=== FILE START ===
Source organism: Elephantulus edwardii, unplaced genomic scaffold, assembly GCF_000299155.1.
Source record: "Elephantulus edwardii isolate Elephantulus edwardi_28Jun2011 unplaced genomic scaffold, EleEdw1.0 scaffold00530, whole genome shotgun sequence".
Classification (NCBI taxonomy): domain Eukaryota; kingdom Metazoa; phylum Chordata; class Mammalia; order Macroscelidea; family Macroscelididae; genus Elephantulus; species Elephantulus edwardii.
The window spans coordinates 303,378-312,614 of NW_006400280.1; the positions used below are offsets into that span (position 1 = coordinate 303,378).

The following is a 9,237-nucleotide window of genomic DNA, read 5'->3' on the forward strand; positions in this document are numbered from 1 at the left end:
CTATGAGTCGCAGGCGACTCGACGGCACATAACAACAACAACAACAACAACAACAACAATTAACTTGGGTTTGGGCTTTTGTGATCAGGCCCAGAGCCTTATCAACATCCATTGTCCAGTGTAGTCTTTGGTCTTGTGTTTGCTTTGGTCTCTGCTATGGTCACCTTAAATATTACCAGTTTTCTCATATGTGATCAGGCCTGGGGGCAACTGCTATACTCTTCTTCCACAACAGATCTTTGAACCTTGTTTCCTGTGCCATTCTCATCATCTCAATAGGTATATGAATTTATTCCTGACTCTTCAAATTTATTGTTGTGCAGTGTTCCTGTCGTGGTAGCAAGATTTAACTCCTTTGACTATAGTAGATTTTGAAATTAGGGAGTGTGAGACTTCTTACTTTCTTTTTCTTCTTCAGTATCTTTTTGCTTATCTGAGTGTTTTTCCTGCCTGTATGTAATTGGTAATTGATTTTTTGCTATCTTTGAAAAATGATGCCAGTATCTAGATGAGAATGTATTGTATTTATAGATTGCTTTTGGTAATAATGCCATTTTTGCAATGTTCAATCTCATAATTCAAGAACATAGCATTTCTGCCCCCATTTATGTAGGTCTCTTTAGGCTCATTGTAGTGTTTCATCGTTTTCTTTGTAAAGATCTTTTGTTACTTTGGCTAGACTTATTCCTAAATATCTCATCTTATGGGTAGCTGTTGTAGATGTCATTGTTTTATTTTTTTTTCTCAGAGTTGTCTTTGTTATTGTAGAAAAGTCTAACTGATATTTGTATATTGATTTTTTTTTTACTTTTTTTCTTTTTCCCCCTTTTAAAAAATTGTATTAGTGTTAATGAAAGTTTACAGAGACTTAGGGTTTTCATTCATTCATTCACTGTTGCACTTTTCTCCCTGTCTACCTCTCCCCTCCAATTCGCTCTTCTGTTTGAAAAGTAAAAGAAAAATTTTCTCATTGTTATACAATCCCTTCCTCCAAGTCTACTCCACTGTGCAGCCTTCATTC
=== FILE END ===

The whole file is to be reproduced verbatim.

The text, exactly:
Source organism: Elephantulus edwardii, unplaced genomic scaffold, assembly GCF_000299155.1.
Source record: "Elephantulus edwardii isolate Elephantulus edwardi_28Jun2011 unplaced genomic scaffold, EleEdw1.0 scaffold00530, whole genome shotgun sequence".
Classification (NCBI taxonomy): domain Eukaryota; kingdom Metazoa; phylum Chordata; class Mammalia; order Macroscelidea; family Macroscelididae; genus Elephantulus; species Elephantulus edwardii.
The window spans coordinates 303,378-312,614 of NW_006400280.1; the positions used below are offsets into that span (position 1 = coordinate 303,378).

The following is a 9,237-nucleotide window of genomic DNA, read 5'->3' on the forward strand; positions in this document are numbered from 1 at the left end:
CTATGAGTCGCAGGCGACTCGACGGCACATAACAACAACAACAACAACAACAACAACAATTAACTTGGGTTTGGGCTTTTGTGATCAGGCCCAGAGCCTTATCAACATCCATTGTCCAGTGTAGTCTTTGGTCTTGTGTTTGCTTTGGTCTCTGCTATGGTCACCTTAAATATTACCAGTTTTCTCATATGTGATCAGGCCTGGGGGCAACTGCTATACTCTTCTTCCACAACAGATCTTTGAACCTTGTTTCCTGTGCCATTCTCATCATCTCAATAGGTATATGAATTTATTCCTGACTCTTCAAATTTATTGTTGTGCAGTGTTCCTGTCGTGGTAGCAAGATTTAACTCCTTTGACTATAGTAGATTTTGAAATTAGGGAGTGTGAGACTTCTTACTTTCTTTTTCTTCTTCAGTATCTTTTTGCTTATCTGAGTGTTTTTCCTGCCTGTATGTAATTGGTAATTGATTTTTTGCTATCTTTGAAAAATGATGCCAGTATCTAGATGAGAATGTATTGTATTTATAGATTGCTTTTGGTAATAATGCCATTTTTGCAATGTTCAATCTCATAATTCAAGAACATAGCATTTCTGCCCCCATTTATGTAGGTCTCTTTAGGCTCATTGTAGTGTTTCATCGTTTTCTTTGTAAAGATCTTTTGTTACTTTGGCTAGACTTATTCCTAAATATCTCATCTTATGGGTAGCTGTTGTAGATGTCATTGTTTTATTTTTTTTTCTCAGAGTTGTCTTTGTTATTGTAGAAAAGTCTAACTGATATTTGTATATTGATTTTTTTTTTACTTTTTTTCTTTTTCCCCCTTTTAAAAAATTGTATTAGTGTTAATGAAAGTTTACAGAGACTTAGGGTTTTCATTCATTCATTCACTGTTGCACTTTTCTCCCTGTCTACCTCTCCCCTCCAATTCGCTCTTCTGTTTGAAAAGTAAAAGAAAAATTTTCTCATTGTTATACAATCCCTTCCTCCAAGTCTACTCCACTGTGCAGCCTTCATTC